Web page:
Book Review : Richard II: A Brittle Glory by Laura Ashe

Richard II: A Brittle GloryRichard II: A Brittle Glory by Laura Ashe
My rating: 2 of 5 stars

So far, I’ve read 4 other biographies in the Penguin Monarch series. This one was written rather differently to those. It’s presented not as a historical chronology of Richard IIs reign, but rather as a series of themes : Parliament; Battlefield; City and Shrine.

The other Penguin Monarch series biographies successfully gave me an overview of the monarch in question’s life along with interesting details and vignettes into their reign – This didn’t and so it left me dissapointed as it got bogged down with too many diversions into,interesting, but nevertheless tenuously related other topics (mainly literary appreciation).

The penguin monarch series are by design short overviews limiting themselves to anything between 75 to 150 pages so they have to be concise if you are going to cover a biography in that restricted space – when you arrange it thematically you make it even more restricting – end result an unsatisfying read.

Normally with a straight chronological presentation of a monarch’s reign you get a sense of the person, how they change, how they mature, how they react to events as they unfold, but when you present a life thematically you get a very narrow view on that one theme you are reading at that moment. You rob the the reader of some of the context to be able to understand the events unfolding because you are stuck restricted within that theme. In addition your contextual understanding is naturally reduced because you won’t have read later chapters yet in which they may have illuminated you on something or some event that has gone before and crucial to what you are reading right at that moment.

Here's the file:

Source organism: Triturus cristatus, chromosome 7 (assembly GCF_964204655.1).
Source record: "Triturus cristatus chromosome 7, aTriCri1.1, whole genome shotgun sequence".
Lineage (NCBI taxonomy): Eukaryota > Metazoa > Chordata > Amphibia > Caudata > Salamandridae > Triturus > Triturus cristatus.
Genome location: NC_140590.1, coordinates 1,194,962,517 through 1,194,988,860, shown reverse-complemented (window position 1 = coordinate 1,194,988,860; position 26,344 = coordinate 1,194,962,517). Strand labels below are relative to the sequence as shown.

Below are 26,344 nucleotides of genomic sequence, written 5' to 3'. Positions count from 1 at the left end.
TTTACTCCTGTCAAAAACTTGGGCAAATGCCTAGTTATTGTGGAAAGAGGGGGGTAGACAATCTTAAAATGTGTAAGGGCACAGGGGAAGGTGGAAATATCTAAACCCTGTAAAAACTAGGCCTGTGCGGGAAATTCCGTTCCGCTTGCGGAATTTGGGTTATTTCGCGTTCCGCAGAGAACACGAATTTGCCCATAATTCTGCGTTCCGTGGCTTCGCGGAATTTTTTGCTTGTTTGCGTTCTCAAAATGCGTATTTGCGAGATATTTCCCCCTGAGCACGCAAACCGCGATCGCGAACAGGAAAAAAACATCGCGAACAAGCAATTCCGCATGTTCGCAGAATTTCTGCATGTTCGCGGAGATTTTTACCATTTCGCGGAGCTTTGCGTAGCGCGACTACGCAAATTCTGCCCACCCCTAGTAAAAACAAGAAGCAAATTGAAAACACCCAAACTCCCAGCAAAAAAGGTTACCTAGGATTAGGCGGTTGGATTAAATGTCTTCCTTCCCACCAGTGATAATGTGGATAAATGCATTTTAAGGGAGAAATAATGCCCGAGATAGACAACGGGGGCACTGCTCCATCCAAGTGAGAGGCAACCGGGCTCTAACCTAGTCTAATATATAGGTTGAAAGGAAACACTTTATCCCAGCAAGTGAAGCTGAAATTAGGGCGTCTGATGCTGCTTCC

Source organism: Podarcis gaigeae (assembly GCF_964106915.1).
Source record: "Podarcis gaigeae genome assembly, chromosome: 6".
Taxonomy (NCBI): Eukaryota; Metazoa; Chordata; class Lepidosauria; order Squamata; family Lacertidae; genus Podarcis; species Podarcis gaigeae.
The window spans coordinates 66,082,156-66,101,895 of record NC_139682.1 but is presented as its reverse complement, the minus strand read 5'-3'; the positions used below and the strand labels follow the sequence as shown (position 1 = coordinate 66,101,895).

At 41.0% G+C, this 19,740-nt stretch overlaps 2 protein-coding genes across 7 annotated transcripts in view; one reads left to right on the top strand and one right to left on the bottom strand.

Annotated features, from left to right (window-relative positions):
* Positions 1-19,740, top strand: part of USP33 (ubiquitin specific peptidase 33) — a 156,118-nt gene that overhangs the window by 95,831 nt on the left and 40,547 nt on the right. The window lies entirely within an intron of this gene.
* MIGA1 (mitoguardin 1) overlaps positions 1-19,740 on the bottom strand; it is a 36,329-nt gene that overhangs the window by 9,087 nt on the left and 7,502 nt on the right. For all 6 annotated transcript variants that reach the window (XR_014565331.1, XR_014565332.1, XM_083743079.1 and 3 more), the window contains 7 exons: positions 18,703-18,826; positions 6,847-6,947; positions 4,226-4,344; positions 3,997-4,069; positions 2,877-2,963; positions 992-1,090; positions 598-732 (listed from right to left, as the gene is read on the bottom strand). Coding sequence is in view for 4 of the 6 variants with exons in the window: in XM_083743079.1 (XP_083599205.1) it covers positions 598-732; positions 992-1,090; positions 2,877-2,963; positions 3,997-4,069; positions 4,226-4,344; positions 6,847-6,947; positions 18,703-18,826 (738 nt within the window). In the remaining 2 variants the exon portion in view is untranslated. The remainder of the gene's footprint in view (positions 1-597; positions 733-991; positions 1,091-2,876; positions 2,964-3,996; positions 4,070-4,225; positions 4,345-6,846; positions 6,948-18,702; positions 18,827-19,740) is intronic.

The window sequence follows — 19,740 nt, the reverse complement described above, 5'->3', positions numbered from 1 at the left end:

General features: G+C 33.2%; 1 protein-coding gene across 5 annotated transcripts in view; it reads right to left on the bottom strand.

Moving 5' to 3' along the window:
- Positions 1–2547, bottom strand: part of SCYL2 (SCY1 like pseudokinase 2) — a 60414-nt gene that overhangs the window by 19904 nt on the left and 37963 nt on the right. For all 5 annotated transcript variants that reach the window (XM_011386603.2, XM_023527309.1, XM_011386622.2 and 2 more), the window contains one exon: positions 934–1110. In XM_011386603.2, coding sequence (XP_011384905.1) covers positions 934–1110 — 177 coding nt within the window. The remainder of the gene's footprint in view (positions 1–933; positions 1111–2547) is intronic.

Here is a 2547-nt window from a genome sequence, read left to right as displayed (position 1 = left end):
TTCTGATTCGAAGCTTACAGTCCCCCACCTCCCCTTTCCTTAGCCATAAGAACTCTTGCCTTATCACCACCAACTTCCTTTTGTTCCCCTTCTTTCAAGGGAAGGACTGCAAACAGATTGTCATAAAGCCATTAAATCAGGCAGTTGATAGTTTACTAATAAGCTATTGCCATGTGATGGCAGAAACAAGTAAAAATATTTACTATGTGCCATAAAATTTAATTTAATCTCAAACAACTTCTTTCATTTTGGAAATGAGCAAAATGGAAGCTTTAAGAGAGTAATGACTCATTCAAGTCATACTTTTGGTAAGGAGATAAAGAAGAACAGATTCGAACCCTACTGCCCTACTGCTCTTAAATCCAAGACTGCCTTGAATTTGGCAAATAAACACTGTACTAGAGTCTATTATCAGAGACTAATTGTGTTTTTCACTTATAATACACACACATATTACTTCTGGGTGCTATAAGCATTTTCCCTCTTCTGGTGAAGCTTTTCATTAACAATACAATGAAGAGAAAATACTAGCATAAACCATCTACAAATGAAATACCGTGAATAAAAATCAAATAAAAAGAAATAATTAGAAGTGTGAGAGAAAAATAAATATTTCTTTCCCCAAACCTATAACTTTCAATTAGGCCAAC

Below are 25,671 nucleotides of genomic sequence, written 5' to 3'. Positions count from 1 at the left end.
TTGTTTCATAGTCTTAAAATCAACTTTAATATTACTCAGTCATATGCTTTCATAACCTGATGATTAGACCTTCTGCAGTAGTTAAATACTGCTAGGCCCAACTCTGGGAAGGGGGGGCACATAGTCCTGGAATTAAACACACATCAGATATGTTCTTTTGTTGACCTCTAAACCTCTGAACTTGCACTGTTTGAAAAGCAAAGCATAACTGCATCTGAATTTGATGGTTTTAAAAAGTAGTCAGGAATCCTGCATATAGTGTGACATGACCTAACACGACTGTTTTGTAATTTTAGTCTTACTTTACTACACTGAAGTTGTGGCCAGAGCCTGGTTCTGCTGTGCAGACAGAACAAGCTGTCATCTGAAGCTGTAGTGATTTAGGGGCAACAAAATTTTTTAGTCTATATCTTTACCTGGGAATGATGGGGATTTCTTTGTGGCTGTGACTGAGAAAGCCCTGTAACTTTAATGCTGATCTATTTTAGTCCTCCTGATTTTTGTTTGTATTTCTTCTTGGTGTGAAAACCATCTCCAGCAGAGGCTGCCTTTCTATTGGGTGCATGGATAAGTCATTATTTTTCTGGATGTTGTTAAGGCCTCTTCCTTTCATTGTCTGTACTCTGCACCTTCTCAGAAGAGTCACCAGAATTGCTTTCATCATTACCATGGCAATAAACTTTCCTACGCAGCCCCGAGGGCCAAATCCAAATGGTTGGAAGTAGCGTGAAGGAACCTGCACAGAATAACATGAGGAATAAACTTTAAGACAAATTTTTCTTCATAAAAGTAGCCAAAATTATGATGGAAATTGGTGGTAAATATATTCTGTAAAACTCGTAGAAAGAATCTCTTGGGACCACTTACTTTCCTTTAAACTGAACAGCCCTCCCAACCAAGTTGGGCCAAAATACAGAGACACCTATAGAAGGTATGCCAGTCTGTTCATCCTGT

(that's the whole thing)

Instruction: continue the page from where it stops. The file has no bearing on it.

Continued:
In of themselves the different themes are interesting but I felt they failed to illuminate me with any wider understanding of Richard or his reign.

For example quotes from Shakespeare, who was writing his plays nearly 200 years after the reign of Richard, is hardly germaine to understanding Richards reign but more to understanding how Shakespeare and his generation interpreted it – or maybe demonstrating the literary credentials of the author.

I found myself getting more and more irked as I read through this book as it failed to get to the point of discussing Richard and instead circumvented and circled around , interesting, but none the less esoteric discussions, for example several pages in one of the chapters veer off on a discussion of a British library manuscript on a 7th century Anglo Saxon bishop Erkenwald !
The justification as to why this was relevant was tenuous to say the least.

So on the whole I wasn’t really very impressed with the way it was written & the way it was presented. If you want a straightforward concise summary or analysis of the life of Richard II then this book is probably not for you.

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Book Synopsis

‘Official’ Book Description

Richard II (1377-99) came to the throne as a child, following the long, domineering, martial reign of his grandfather Edward III. He suffered from the disastrous combination of a most exalted sense of his own power and an inability to impress that power on those closest to the throne. Neither trusted nor feared, Richard battled with a whole series of failures and emergencies before finally succumbing to a coup, imprisonment and murder.

Laura Ashe’s brilliant account of his reign emphasizes the strange gap between Richard’s personal incapacity and the amazing cultural legacy of his reign – from the Wilton Diptych to Sir Gawain and the Green Knight, Piers Plowman and The Canterbury Tales.